I recently purchased a GPS, so I can give the speed characteristics for this boat. On flat water with no wind or current, I can indefinitely maintain a speed of around 4.5 mph. 5 mph is full speed ahead – in good conditions and with short water breaks I have sustained this for well over an hour. 5.5 mph is flank – you can get there and stay there, but only with maximum effort. Flank III for this boat is 6 mph – you can get there, but you can’t stay there very long. This is where you “hit the wall” with this hull shape. I recently tried some “fast” boats and found that cruising speed for them is around 5.5 mph. So basically, you give up around 1 mph with the Pachena with similar paddling effort as compared to full size 17-18’ touring boats. More importantly to me is how the Pachena performs in adverse paddling conditions. I have found that even in the most severe wind/sea conditions I have experienced, I was able to maintain at least a 3mph speed of advance with some effort. I’m talking about conditions where you get that spooky “I’m not getting anywhere!” feeling. If I didn’t have a GPS, I wouldn’t have believed that I was maintaining 3mph. In these situations, I have really appreciated the Pachena’s endurance and stability. It’s nice to know you can still make decent headway even when you go out and get bushwhacked by a sudden weather front.
Taking advantage of the Pachena’s extra stability I have purchased a Spirit Sail down-wind sail rig (full size). I highly recommend getting one for this boat simply because it’s a blast. I’m sure the purists would be appalled, but I like the idea of making the wind work for me occasionally instead of always against me. With a gentle 10-12mph wind I can go 4.5 mph without paddling. I can easily maintain 5.5 with paddling. I’ve even been caught in a passing weather front with my sail up and been propelled up to 8.5 mph! You definitely need a rudder for this type of kayaking, however. The Pachena’s rudder system is first rate and I also recommend it for this boat to help out in adverse conditions. Comparing kayaks is a lot like comparing apples and oranges, but I give this boat a 10 of 10 because it is very well made, does what I expect a boat of this type should do, and provides me a level of comfort I couldn’t find in other boats. I’m 5’11” and 200lbs and for me, comfort = endurance. What I like best is that the Pachena is a very versatile, all-around kayak. It will take you almost anywhere.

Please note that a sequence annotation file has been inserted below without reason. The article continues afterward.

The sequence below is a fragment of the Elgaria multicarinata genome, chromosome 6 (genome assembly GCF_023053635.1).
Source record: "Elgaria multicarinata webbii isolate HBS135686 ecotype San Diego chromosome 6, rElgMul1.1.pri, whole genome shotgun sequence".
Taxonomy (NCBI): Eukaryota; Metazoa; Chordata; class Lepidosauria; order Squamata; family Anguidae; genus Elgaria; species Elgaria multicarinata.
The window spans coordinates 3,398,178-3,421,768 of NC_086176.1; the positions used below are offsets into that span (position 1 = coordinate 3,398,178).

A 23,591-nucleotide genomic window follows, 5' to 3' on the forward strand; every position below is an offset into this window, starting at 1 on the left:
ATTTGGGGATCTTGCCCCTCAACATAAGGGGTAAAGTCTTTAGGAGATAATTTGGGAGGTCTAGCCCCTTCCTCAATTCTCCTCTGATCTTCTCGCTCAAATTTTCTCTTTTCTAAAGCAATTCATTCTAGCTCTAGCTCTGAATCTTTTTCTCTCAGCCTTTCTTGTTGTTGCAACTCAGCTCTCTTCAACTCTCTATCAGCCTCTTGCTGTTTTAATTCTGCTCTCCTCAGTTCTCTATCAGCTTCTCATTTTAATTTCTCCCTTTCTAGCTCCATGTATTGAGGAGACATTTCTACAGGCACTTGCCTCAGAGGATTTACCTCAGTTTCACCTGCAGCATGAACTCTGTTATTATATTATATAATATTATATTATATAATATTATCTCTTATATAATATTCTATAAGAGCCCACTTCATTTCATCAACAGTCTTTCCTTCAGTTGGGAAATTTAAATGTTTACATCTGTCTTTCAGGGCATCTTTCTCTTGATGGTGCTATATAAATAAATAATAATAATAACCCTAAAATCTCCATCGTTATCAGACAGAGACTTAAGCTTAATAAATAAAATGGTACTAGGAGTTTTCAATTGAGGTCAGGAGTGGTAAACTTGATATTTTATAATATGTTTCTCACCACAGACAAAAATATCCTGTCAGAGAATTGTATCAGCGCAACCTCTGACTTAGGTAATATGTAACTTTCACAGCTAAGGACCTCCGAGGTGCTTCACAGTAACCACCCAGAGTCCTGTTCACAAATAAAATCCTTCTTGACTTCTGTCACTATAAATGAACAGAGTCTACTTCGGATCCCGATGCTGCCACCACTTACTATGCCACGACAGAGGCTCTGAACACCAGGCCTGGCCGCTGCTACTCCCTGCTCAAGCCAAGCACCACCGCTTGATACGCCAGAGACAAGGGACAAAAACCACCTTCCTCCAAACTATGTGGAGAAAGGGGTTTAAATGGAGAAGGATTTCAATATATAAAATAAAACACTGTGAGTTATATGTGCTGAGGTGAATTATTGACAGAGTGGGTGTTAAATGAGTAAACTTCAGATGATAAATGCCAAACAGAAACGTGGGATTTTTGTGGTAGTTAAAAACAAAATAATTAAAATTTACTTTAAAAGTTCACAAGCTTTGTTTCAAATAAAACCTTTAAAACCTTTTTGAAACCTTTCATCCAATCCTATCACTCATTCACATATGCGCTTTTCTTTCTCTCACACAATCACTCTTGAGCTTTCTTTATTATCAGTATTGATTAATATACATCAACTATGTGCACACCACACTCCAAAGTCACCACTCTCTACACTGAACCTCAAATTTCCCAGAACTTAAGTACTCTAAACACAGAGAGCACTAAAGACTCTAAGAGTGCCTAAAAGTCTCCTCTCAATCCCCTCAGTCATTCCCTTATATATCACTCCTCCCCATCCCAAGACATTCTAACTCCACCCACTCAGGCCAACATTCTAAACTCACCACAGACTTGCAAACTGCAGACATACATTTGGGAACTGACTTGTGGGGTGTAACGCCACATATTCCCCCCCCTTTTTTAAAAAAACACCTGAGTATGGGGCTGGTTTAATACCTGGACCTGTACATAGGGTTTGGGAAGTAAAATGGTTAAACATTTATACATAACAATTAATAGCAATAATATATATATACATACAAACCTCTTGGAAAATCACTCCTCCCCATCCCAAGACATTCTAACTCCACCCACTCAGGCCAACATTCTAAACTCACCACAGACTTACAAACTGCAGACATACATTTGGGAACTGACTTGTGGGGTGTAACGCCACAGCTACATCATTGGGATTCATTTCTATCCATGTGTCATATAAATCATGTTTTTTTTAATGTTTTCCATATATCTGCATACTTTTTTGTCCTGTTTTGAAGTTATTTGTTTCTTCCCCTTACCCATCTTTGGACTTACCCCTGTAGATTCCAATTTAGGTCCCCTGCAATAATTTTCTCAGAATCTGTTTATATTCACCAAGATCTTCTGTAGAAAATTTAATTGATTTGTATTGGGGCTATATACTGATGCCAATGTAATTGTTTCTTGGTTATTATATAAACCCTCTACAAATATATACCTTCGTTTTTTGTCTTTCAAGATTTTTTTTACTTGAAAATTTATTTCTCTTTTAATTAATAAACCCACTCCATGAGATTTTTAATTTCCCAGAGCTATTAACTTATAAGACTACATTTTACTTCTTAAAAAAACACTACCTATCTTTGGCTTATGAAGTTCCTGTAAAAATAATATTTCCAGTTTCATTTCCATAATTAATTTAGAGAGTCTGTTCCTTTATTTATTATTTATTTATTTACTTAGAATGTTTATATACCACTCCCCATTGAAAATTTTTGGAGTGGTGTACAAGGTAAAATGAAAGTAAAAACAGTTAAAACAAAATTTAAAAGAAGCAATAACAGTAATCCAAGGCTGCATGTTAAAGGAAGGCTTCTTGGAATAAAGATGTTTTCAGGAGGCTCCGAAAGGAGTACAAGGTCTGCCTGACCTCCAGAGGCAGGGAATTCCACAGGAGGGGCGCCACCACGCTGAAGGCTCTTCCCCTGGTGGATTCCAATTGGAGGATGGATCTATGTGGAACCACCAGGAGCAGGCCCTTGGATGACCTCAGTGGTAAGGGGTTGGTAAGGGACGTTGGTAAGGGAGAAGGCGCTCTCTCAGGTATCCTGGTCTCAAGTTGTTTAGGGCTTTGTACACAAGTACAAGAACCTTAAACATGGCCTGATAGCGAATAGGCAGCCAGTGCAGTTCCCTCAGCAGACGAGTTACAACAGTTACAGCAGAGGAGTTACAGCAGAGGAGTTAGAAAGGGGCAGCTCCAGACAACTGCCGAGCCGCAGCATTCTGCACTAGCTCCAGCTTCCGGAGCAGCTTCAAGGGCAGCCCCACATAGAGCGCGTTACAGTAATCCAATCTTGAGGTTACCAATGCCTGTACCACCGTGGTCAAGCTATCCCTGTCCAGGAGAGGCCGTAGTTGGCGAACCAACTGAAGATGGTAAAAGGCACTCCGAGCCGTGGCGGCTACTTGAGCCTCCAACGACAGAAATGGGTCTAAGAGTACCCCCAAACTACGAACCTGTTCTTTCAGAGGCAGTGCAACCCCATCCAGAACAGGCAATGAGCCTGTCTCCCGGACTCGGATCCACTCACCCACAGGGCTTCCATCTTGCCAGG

I find the boat hard to paddle in a straight course for any length of time. This is probably a compromise to the turning ability. Maybe a little too much rocker.
The fiberglass work, in my opinion, has some defects. I have found several dimples in the deck of my boat. Two of these were right at the location of the company's logo decal, obviously noticed during manufacture, and two where a rudder control might be. These should have been fixed at the factory. If they are drill points for accessories I can understand, but I don't agree with the practice.
This company has a fine line of kayaks. I would buy another boat from them. Overall, a good boat for my intended purpose.
Positives: Light, around 45 pounds with the rudder. The Relatively short length (14'-1") a real plus when storing and loading. The boat has good Manuverability but only so-so tracking.
Great finish and top quality fittings. A truly beautiful boat to look at. The fiberglass, however is easily scratched. Perfect for fishing (the reason I bought the boat) - very stable! The rear hatch and bulkhead is very well constructed.
Negatives: The boat is really affected by the wind and tends to weathercock - definitely requires the rudder! Tracking could be better. Seat is well constructed but back rest is uncomfortable. The Boat should be designed with a forward drain plug - difficult to flush out cockpit.
Bottom line - If I had to do it all over again I would look for a boat with a little more speed and better tracking. In all fairness, however, I think I would be hard pressed to find the "perfect" combination of speed and stability in a boat under 15'